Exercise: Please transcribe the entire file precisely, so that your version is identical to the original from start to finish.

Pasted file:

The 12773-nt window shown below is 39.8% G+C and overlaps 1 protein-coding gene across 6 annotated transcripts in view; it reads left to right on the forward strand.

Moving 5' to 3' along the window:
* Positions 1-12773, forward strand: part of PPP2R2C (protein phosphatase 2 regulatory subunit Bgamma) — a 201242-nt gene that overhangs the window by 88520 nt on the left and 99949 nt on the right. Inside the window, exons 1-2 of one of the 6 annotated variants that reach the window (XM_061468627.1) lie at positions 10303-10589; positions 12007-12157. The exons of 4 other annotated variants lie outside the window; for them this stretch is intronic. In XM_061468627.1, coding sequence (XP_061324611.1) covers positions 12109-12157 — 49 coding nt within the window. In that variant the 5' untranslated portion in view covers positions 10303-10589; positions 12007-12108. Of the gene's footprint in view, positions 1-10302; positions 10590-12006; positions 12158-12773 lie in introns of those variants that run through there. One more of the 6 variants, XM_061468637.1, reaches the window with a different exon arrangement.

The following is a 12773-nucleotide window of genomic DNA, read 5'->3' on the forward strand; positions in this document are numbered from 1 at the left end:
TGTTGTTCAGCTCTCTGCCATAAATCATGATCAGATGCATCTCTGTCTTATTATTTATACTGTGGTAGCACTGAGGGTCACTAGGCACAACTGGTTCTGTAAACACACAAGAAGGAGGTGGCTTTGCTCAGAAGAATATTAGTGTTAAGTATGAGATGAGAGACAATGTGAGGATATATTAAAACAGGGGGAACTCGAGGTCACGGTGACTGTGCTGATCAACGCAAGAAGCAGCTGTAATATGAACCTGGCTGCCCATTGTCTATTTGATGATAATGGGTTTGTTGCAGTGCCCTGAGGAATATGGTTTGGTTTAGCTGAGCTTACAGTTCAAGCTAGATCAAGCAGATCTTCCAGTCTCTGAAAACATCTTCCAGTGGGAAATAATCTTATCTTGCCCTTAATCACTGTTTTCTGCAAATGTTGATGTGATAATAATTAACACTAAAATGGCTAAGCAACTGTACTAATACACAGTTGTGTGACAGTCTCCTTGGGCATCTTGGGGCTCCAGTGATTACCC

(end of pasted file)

The 12773-nt window shown below is 39.8% G+C and overlaps 1 protein-coding gene across 6 annotated transcripts in view; it reads left to right on the forward strand.

Moving 5' to 3' along the window:
* Positions 1-12773, forward strand: part of PPP2R2C (protein phosphatase 2 regulatory subunit Bgamma) — a 201242-nt gene that overhangs the window by 88520 nt on the left and 99949 nt on the right. Inside the window, exons 1-2 of one of the 6 annotated variants that reach the window (XM_061468627.1) lie at positions 10303-10589; positions 12007-12157. The exons of 4 other annotated variants lie outside the window; for them this stretch is intronic. In XM_061468627.1, coding sequence (XP_061324611.1) covers positions 12109-12157 — 49 coding nt within the window. In that variant the 5' untranslated portion in view covers positions 10303-10589; positions 12007-12108. Of the gene's footprint in view, positions 1-10302; positions 10590-12006; positions 12158-12773 lie in introns of those variants that run through there. One more of the 6 variants, XM_061468637.1, reaches the window with a different exon arrangement.

The following is a 12773-nucleotide window of genomic DNA, read 5'->3' on the forward strand; positions in this document are numbered from 1 at the left end:
TGTTGTTCAGCTCTCTGCCATAAATCATGATCAGATGCATCTCTGTCTTATTATTTATACTGTGGTAGCACTGAGGGTCACTAGGCACAACTGGTTCTGTAAACACACAAGAAGGAGGTGGCTTTGCTCAGAAGAATATTAGTGTTAAGTATGAGATGAGAGACAATGTGAGGATATATTAAAACAGGGGGAACTCGAGGTCACGGTGACTGTGCTGATCAACGCAAGAAGCAGCTGTAATATGAACCTGGCTGCCCATTGTCTATTTGATGATAATGGGTTTGTTGCAGTGCCCTGAGGAATATGGTTTGGTTTAGCTGAGCTTACAGTTCAAGCTAGATCAAGCAGATCTTCCAGTCTCTGAAAACATCTTCCAGTGGGAAATAATCTTATCTTGCCCTTAATCACTGTTTTCTGCAAATGTTGATGTGATAATAATTAACACTAAAATGGCTAAGCAACTGTACTAATACACAGTTGTGTGACAGTCTCCTTGGGCATCTTGGGGCTCCAGTGATTACCC